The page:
Infectious Disease

The addition of an ID specialist reduces the use of broad spectrum antibiotics in the intensive care unit

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The addition of an infectious disease specialist to the intensive care team at a New York hospital resulted in a reduction in the use of commonly prescribed broad spectrum antibiotics without negatively impacting patient care, according to one study.

“Infection is a major contributor to ICU admissions, and while cases of infection make up the majority of ICU admissions, a dedicated infectious disease advisory and stewardship team is not routinely deployed.” Uzma N. Sarwar, MD, Healio said, an associate professor in the Infectious Disease Department at Albert Einstein College of Medicine at Montefiore Medical Center.

Antibiotic pills

Following the introduction of an antibiotic stewardship program combined with an infectious disease consultation, the prescription of commonly used antibiotics decreased.
Photo credit: Adobe Stock.

Sarwar and colleagues worked with the hospital’s intensive care unit to develop a hybrid ID consultation and stewardship program, evaluating the impact of regular ID consultation on antibiotic use and clinical outcomes in patients. As part of the pilot program, “an ID participant was assigned to take part in daily rounds with the ICU team and offer ID counseling on selected patients,” wrote Sarwar and colleagues.

The retrospective single-site study included patients admitted to the intensive care unit in 2017. According to the study, researchers compared the results during that time with antibiotic use in the same intensive care unit in 2015. A total of 3,496 patients were enrolled in the intervention group and 1,730 in the control group.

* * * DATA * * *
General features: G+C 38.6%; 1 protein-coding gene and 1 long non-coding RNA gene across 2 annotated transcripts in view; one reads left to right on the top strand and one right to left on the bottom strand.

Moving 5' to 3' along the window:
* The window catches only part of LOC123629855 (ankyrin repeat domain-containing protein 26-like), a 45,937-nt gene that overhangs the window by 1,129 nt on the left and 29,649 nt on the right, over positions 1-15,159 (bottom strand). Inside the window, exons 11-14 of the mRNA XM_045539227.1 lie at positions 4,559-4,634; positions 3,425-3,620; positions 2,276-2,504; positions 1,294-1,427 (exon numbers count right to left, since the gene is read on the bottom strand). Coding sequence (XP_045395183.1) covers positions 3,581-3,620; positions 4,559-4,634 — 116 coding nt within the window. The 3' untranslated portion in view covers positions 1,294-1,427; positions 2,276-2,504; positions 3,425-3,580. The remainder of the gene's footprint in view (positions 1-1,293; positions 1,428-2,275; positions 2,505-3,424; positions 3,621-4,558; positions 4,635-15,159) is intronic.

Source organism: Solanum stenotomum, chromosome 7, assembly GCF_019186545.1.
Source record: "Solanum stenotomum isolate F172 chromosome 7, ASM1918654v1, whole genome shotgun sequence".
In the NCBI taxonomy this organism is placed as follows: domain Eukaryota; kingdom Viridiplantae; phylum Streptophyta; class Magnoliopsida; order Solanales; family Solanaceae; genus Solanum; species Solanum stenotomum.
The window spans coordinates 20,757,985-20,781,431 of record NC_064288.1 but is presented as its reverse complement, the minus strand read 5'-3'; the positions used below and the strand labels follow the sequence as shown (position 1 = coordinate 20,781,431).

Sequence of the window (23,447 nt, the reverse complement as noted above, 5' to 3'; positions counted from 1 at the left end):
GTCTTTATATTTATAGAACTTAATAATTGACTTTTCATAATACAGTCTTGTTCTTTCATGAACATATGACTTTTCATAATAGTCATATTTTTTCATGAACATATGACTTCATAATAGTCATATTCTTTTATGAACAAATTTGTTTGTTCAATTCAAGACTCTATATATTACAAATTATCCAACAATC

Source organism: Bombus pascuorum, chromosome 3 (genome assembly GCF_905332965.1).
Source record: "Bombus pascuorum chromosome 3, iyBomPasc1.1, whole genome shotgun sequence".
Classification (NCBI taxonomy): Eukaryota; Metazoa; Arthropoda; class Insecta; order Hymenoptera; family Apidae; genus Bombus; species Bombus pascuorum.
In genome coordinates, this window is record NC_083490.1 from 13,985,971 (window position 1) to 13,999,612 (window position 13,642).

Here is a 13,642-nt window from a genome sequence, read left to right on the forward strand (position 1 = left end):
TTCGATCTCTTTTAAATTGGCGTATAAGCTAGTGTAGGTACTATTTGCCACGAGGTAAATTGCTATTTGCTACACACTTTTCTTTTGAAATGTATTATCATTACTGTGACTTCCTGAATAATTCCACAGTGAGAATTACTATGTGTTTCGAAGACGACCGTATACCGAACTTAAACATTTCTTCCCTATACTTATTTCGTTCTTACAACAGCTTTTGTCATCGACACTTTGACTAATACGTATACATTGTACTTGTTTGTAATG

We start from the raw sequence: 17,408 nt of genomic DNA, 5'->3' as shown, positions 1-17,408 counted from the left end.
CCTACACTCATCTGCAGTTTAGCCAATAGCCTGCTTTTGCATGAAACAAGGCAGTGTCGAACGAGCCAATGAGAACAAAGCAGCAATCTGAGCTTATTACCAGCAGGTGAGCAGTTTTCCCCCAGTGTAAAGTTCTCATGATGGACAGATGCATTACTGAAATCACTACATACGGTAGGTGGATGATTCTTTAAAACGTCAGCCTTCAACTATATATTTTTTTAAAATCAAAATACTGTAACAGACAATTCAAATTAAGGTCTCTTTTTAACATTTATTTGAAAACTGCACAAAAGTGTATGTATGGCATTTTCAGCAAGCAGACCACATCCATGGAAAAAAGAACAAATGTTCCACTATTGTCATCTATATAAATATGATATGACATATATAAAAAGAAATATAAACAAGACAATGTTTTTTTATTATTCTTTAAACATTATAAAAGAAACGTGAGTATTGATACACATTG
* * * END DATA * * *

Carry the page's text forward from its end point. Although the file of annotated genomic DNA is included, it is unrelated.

Uzma N. Sarwar

They ultimately included the six most widely used broad spectrum antibiotics cefepime, daptomycin, linezolid, meropenem, piperacillin-tazobactam and vancomycin.

According to the study, there were statistically significant reductions in therapy days for cefepime during the intervention period (131 vs. 101 therapy days) [DOT] per 1,000 patient days; P = 0.01), piperacillin-tazobactam (268 vs. 251 DOT per 1,000 patient days; P = 0.02) and IV vancomycin (265 vs. 228 DOT per 1,000 patient days; P = 0.01). The use of other antibiotics, including daptomycin, linezolid, and meropenem, did not differ significantly.

There were also statistically significant reductions in antibiotic therapy (COT) for cefepime (131 vs. 101 COT per 1,000 patient days; P = 0.002) and IV vancomycin (265 vs. 229 COT per 1,000 patient days; P = 0.005)).

In addition, the study showed that there was no difference in the 30-day in-hospital mortality rate between the two groups (13.7% versus 14.1%; P = 0.73). Of the discharged patients, there was no difference in the mean length of hospital stay (8 days versus 8 days; P = 0.94) or the 30-day readmission rate (17.4% versus 17.8%; P = 0.78 ).

“Our approach to setting up a dedicated ID critical care medical service has proven to be a viable way of promoting antibiotic control in the intensive care unit and can be used as a strategy to reduce unnecessary patient exposure to broad spectrum drugs,” said Sarwar. “Although it was a time-consuming intervention, involving an ID specialist is a worthwhile approach that can be implemented in many institutions and that can have a significant impact on antibiotic use. Above all, our study showed no harm to patient care despite the lower use of broad spectrum antibiotics. “

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